Her father always told her she could be whatever she wanted, but the Tigerbelles were living examples. When she and her camp mates watched films of eight-person races, six of the competitors would be Tigerbelles. Tyus also met a Tigerbelle who majored in math. Before then, she hadn’t known any woman who’d majored in math.
“I grew up thinking I’d become a teacher or a nurse, but when I went to Tennessee State, I realized, ‘No, you don’t have to be the nurse, you could be the doctor,” she said.
Tyus’ journey had its lows. At the 1967 Pan American Games, after suffering a leg injury, she performed horribly in the 100 meters. But she refused to go back to Tennessee without any success, so she persuaded Temple to put her in the 200 meters. She won.
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Tyus said playing with her brothers as a kid in Griffin fueled her competitiveness.
“I always wanted to be the person who could run the fastest, ride my bike the best, climb the tree farther than anybody else, throw the ball,” Tyus told the AJC. “And that was just everyday practice, every summer.”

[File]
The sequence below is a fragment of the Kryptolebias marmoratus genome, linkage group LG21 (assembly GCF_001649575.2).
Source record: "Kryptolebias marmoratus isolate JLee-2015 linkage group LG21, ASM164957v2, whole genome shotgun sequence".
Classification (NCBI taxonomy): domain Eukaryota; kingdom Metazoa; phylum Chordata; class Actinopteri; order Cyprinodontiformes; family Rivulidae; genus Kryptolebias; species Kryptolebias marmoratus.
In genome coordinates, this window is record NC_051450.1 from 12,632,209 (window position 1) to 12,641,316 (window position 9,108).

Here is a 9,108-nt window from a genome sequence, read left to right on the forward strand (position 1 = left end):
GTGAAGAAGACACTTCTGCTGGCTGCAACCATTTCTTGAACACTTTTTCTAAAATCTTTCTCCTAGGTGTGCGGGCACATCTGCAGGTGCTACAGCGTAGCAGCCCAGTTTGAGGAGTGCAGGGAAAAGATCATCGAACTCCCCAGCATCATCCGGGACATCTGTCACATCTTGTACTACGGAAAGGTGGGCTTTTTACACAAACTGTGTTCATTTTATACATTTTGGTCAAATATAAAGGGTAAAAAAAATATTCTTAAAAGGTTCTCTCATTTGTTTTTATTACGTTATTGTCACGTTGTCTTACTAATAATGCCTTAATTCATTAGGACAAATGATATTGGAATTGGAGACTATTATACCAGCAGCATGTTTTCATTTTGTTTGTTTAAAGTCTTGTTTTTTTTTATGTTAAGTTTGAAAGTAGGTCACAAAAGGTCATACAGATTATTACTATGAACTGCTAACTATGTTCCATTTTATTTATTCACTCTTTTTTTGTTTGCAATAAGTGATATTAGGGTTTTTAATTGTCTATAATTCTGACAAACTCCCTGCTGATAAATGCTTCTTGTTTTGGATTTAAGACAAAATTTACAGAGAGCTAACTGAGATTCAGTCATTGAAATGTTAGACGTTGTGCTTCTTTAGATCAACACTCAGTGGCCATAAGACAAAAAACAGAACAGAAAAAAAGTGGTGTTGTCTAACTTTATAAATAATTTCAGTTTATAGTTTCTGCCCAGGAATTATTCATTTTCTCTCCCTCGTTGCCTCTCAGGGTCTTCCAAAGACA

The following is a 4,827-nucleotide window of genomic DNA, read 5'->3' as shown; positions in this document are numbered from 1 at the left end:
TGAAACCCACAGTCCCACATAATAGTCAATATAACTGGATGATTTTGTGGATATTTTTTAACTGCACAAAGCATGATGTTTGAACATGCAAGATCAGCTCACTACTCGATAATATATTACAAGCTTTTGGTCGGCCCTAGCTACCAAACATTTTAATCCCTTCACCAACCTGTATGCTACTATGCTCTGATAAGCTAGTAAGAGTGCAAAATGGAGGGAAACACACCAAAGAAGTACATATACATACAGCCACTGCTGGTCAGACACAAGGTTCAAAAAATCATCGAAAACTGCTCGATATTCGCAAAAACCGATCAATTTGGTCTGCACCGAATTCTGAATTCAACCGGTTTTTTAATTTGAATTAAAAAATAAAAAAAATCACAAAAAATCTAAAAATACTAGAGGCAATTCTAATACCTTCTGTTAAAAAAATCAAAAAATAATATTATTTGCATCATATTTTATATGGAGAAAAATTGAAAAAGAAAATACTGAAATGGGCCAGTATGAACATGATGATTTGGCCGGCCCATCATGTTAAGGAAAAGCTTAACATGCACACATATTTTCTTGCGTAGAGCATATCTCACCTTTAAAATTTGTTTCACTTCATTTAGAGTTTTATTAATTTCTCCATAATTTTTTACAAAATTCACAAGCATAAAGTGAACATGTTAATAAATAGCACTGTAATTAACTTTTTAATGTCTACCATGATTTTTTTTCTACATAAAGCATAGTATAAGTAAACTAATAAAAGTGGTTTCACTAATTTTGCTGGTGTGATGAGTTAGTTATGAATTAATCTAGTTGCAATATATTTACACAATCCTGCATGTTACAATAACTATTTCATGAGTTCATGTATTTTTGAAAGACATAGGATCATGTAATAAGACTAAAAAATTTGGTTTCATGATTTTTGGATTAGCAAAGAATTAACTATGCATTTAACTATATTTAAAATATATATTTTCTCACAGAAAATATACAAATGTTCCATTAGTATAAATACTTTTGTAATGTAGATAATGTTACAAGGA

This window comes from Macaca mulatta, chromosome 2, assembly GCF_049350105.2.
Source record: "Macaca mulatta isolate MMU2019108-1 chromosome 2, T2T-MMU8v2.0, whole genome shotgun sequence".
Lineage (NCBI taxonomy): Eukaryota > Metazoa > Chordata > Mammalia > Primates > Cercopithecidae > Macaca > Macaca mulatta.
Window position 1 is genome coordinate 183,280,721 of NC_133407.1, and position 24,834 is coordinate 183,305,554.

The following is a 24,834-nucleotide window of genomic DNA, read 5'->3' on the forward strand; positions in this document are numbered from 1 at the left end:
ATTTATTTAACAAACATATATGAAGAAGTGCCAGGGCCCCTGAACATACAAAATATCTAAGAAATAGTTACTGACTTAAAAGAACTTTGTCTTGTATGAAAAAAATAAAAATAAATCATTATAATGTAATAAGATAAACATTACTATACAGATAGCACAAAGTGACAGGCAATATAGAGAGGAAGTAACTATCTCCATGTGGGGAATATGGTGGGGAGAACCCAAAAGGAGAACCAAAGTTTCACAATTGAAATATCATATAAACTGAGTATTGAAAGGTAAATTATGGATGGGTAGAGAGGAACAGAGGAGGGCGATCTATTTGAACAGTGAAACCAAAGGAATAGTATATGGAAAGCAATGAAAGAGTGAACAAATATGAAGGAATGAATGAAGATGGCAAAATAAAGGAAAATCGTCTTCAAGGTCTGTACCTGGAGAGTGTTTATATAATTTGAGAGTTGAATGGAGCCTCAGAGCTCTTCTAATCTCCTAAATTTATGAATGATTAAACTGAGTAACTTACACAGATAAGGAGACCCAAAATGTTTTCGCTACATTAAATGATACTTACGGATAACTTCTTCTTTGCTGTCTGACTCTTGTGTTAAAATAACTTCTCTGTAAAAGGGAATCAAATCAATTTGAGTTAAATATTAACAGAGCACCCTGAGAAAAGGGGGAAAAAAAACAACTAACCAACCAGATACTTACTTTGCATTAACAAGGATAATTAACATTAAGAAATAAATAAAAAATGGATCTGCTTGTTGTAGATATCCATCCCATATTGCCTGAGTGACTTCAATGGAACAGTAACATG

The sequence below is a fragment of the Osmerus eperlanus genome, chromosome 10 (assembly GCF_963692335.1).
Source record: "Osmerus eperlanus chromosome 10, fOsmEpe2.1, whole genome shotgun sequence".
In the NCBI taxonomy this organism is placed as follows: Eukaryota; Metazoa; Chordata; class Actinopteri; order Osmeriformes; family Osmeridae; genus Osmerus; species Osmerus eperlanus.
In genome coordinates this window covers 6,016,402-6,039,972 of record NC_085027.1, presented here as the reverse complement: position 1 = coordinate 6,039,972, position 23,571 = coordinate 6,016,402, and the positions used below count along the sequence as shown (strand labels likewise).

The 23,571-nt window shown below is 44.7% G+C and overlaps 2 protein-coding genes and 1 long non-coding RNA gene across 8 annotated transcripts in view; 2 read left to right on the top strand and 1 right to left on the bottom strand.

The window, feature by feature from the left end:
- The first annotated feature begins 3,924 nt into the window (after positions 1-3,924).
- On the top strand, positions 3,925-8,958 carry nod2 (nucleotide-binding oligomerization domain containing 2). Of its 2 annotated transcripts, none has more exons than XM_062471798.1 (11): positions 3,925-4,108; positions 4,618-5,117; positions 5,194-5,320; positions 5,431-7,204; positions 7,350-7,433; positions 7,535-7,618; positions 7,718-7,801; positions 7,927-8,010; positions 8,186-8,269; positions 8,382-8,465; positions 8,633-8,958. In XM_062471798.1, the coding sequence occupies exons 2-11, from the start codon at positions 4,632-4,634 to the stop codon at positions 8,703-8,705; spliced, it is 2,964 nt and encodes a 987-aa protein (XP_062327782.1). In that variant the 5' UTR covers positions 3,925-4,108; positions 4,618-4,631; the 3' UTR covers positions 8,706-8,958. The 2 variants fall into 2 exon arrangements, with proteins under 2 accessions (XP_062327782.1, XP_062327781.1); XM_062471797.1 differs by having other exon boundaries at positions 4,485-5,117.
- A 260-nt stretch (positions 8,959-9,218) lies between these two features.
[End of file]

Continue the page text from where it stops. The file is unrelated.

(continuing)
Tyus also said she always had a desire to be more, but when she was growing up, women who ran were rarely encouraged to keep going.
She laughed as she recalled the things she was told. “‘Muscles are ugly on women, and no man would want a woman with muscles.’ How wrong were they? ‘You would not be able to have children.’ How wrong were they? Those kinds of things. ‘No man would want you if you’re better than they are.’ Well you don’t need to be with that person anyway, that was my way of thought.”
Tyus persevered, set records, and was inducted into state, national and international halls of fame.
“Every time they talk about the 100 meters, they have to mention my name,” Tyus wrote in her book.
In 1999, her hometown of Griffin, which displayed “Coloreds Here” and “Whites Only” signs during Tyus’ childhood, unveiled the Wyomia Tyus Olympic Park. The 164-acre park in Spalding County has soccer and baseball fields, picnic areas and a lake.
Twenty years later, the park’s existence still astounds her.
“People always tell me, ‘I was at your park, I was at your park,’” she said. “And when you read about it, ‘Tyus park,’ I’m like, gosh,” Tyus said. “It’s kind of like, my goodness, OK, I’m winning the Olympics all over again.”
BLACK HISTORY MONTH
Throughout February, we’ll spotlight a different African-American pioneer in the daily Living section Monday through Thursday and Saturday, and in the Metro section on Fridays and Sundays. Go to AJC.com/black-history-month for more subscriber exclusives on people, places and organizations that have changed the world, and to see videos on the African-American pioneer featured here each day.